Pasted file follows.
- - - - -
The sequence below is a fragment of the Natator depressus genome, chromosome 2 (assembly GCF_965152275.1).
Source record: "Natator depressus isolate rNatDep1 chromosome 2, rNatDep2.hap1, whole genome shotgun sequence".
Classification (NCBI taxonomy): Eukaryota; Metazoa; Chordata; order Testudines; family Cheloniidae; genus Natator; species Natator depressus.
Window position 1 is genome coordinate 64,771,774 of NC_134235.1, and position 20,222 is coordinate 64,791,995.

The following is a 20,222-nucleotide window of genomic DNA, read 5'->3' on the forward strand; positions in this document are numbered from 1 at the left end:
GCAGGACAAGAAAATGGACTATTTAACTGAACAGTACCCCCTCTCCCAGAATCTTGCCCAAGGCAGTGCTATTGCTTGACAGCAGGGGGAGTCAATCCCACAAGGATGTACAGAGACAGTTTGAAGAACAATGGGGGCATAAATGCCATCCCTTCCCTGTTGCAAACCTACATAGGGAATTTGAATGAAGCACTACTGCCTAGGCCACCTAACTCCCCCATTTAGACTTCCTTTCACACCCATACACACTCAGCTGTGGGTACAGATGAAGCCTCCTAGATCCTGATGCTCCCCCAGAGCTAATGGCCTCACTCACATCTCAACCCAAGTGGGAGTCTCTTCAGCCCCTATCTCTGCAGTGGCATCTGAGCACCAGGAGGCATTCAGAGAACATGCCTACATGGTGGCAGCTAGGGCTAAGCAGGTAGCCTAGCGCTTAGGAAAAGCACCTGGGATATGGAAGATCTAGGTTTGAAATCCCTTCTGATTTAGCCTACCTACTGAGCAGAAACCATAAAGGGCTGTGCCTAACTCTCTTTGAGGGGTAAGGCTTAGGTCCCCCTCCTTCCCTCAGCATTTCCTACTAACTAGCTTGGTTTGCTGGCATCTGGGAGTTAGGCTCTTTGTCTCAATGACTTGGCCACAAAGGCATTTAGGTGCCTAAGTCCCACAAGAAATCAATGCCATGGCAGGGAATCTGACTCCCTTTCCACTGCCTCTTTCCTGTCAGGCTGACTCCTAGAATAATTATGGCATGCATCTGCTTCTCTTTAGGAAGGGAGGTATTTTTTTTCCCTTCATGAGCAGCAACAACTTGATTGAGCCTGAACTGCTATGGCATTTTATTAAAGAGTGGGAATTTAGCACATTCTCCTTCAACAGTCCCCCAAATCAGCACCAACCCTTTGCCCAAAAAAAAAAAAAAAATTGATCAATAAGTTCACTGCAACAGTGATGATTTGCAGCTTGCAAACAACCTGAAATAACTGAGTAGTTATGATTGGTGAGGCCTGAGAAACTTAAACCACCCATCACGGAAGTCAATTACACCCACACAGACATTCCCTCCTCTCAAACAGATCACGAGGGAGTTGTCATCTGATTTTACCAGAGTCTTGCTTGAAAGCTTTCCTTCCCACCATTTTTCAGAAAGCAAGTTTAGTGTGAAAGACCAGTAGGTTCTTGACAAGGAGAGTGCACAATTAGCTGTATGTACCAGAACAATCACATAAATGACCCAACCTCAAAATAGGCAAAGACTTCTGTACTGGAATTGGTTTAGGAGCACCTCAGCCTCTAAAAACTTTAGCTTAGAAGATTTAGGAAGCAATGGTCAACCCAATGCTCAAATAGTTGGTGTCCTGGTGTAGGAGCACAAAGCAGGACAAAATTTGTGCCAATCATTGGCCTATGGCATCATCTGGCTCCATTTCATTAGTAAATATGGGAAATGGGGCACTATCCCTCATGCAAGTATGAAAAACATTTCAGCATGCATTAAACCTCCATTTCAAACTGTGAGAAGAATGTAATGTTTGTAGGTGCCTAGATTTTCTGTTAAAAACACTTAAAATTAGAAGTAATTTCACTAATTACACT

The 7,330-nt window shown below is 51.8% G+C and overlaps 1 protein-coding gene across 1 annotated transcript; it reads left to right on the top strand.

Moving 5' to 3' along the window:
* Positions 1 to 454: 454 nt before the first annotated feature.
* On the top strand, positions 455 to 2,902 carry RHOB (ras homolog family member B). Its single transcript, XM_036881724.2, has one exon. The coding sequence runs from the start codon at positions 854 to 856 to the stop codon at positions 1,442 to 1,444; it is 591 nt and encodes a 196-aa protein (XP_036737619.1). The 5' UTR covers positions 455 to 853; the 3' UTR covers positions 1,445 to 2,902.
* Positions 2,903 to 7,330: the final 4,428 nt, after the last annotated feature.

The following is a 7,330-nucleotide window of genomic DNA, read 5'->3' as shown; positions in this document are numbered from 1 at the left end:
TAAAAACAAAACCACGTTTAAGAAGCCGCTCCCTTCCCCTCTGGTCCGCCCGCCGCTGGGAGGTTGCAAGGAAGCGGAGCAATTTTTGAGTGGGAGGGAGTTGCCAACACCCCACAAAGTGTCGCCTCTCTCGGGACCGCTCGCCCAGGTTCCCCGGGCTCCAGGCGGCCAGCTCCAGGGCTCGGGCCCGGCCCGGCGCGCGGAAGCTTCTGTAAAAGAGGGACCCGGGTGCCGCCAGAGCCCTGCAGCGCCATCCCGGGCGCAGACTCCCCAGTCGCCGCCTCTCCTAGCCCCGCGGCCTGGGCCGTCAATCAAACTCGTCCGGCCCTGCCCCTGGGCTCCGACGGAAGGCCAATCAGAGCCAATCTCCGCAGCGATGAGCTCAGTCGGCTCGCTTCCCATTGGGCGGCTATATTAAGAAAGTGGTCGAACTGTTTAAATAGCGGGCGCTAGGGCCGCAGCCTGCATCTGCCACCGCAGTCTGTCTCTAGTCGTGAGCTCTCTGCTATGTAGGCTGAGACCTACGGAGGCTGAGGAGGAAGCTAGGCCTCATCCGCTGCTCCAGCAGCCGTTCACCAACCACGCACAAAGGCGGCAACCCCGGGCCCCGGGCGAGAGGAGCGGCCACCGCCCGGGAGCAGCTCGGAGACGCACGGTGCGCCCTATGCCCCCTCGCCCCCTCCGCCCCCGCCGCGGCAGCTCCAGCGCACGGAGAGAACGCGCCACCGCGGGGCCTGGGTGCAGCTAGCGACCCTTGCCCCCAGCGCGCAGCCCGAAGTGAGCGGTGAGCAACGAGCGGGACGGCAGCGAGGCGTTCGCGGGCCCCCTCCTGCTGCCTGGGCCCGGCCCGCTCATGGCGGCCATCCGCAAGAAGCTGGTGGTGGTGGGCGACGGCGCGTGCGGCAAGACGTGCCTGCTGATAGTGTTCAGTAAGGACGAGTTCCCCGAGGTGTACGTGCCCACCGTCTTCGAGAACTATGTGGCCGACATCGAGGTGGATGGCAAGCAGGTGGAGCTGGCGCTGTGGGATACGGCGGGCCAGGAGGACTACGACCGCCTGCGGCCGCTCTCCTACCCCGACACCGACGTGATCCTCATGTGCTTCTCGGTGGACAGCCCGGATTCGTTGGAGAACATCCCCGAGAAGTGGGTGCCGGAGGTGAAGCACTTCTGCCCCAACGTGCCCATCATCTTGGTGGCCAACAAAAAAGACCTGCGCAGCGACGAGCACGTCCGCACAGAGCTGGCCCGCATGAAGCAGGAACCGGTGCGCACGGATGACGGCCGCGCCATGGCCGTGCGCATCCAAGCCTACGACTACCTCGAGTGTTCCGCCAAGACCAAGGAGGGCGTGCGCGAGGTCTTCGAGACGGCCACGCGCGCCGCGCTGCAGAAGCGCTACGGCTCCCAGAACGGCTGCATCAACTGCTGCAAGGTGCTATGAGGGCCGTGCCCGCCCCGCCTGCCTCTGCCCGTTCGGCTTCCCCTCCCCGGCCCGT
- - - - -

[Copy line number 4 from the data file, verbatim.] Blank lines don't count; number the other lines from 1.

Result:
Window position 1 is genome coordinate 64,771,774 of NC_134235.1, and position 20,222 is coordinate 64,791,995.